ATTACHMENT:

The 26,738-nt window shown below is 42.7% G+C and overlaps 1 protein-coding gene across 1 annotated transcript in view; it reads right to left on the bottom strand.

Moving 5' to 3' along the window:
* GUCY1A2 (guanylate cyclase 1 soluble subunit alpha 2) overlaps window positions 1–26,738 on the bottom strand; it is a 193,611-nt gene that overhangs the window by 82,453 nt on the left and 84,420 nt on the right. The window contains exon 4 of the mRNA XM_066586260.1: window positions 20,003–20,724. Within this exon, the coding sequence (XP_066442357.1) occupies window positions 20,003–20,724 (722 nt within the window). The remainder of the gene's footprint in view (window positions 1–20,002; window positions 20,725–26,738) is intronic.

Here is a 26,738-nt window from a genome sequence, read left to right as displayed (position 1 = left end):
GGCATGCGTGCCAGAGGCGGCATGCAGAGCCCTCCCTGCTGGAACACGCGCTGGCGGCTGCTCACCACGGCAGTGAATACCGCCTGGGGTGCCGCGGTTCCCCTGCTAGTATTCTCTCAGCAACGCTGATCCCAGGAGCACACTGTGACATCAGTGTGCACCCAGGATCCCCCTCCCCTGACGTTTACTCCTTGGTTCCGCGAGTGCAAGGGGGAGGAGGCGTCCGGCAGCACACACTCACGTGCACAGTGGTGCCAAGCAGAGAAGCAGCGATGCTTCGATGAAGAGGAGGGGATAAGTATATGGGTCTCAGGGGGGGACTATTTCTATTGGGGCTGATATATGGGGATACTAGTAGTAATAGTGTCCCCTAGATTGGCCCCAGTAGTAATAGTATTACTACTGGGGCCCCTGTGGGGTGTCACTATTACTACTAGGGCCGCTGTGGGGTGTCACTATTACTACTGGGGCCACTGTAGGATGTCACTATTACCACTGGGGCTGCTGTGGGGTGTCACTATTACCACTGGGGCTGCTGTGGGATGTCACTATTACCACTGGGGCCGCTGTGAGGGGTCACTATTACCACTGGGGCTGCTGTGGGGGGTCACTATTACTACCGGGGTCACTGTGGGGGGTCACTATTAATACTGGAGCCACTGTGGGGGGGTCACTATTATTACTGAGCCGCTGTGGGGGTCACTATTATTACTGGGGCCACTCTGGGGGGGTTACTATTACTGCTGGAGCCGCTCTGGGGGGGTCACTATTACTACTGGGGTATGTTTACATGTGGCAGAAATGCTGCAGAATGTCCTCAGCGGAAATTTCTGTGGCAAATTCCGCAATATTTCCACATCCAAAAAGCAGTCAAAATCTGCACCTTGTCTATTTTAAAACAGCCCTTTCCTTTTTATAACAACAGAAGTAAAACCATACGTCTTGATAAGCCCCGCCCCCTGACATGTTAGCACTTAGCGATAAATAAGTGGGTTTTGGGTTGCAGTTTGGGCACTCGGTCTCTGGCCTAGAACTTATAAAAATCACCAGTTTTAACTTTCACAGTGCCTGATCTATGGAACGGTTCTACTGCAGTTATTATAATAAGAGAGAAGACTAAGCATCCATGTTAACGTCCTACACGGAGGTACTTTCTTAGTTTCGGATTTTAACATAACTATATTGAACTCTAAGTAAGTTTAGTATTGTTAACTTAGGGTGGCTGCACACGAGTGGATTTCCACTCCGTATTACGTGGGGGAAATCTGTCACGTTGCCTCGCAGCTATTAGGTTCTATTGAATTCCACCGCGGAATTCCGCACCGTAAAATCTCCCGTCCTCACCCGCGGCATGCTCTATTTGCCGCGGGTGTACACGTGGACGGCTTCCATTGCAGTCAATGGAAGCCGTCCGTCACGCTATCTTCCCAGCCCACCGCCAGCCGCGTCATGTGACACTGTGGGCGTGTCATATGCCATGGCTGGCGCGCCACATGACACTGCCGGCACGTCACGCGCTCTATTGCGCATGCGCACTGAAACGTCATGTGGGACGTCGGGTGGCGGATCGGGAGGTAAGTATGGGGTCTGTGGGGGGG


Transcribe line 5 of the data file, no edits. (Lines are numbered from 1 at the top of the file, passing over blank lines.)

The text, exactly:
GGCATGCGTGCCAGAGGCGGCATGCAGAGCCCTCCCTGCTGGAACACGCGCTGGCGGCTGCTCACCACGGCAGTGAATACCGCCTGGGGTGCCGCGGTTCCCCTGCTAGTATTCTCTCAGCAACGCTGATCCCAGGAGCACACTGTGACATCAGTGTGCACCCAGGATCCCCCTCCCCTGACGTTTACTCCTTGGTTCCGCGAGTGCAAGGGGGAGGAGGCGTCCGGCAGCACACACTCACGTGCACAGTGGTGCCAAGCAGAGAAGCAGCGATGCTTCGATGAAGAGGAGGGGATAAGTATATGGGTCTCAGGGGGGGACTATTTCTATTGGGGCTGATATATGGGGATACTAGTAGTAATAGTGTCCCCTAGATTGGCCCCAGTAGTAATAGTATTACTACTGGGGCCCCTGTGGGGTGTCACTATTACTACTAGGGCCGCTGTGGGGTGTCACTATTACTACTGGGGCCACTGTAGGATGTCACTATTACCACTGGGGCTGCTGTGGGGTGTCACTATTACCACTGGGGCTGCTGTGGGATGTCACTATTACCACTGGGGCCGCTGTGAGGGGTCACTATTACCACTGGGGCTGCTGTGGGGGGTCACTATTACTACCGGGGTCACTGTGGGGGGTCACTATTAATACTGGAGCCACTGTGGGGGGGTCACTATTATTACTGAGCCGCTGTGGGGGTCACTATTATTACTGGGGCCACTCTGGGGGGGTTACTATTACTGCTGGAGCCGCTCTGGGGGGGTCACTATTACTACTGGGGTATGTTTACATGTGGCAGAAATGCTGCAGAATGTCCTCAGCGGAAATTTCTGTGGCAAATTCCGCAATATTTCCACATCCAAAAAGCAGTCAAAATCTGCACCTTGTCTATTTTAAAACAGCCCTTTCCTTTTTATAACAACAGAAGTAAAACCATACGTCTTGATAAGCCCCGCCCCCTGACATGTTAGCACTTAGCGATAAATAAGTGGGTTTTGGGTTGCAGTTTGGGCACTCGGTCTCTGGCCTAGAACTTATAAAAATCACCAGTTTTAACTTTCACAGTGCCTGATCTATGGAACGGTTCTACTGCAGTTATTATAATAAGAGAGAAGACTAAGCATCCATGTTAACGTCCTACACGGAGGTACTTTCTTAGTTTCGGATTTTAACATAACTATATTGAACTCTAAGTAAGTTTAGTATTGTTAACTTAGGGTGGCTGCACACGAGTGGATTTCCACTCCGTATTACGTGGGGGAAATCTGTCACGTTGCCTCGCAGCTATTAGGTTCTATTGAATTCCACCGCGGAATTCCGCACCGTAAAATCTCCCGTCCTCACCCGCGGCATGCTCTATTTGCCGCGGGTGTACACGTGGACGGCTTCCATTGCAGTCAATGGAAGCCGTCCGTCACGCTATCTTCCCAGCCCACCGCCAGCCGCGTCATGTGACACTGTGGGCGTGTCATATGCCATGGCTGGCGCGCCACATGACACTGCCGGCACGTCACGCGCTCTATTGCGCATGCGCACTGAAACGTCATGTGGGACGTCGGGTGGCGGATCGGGAGGTAAGTATGGGGTCTGTGGGGGGG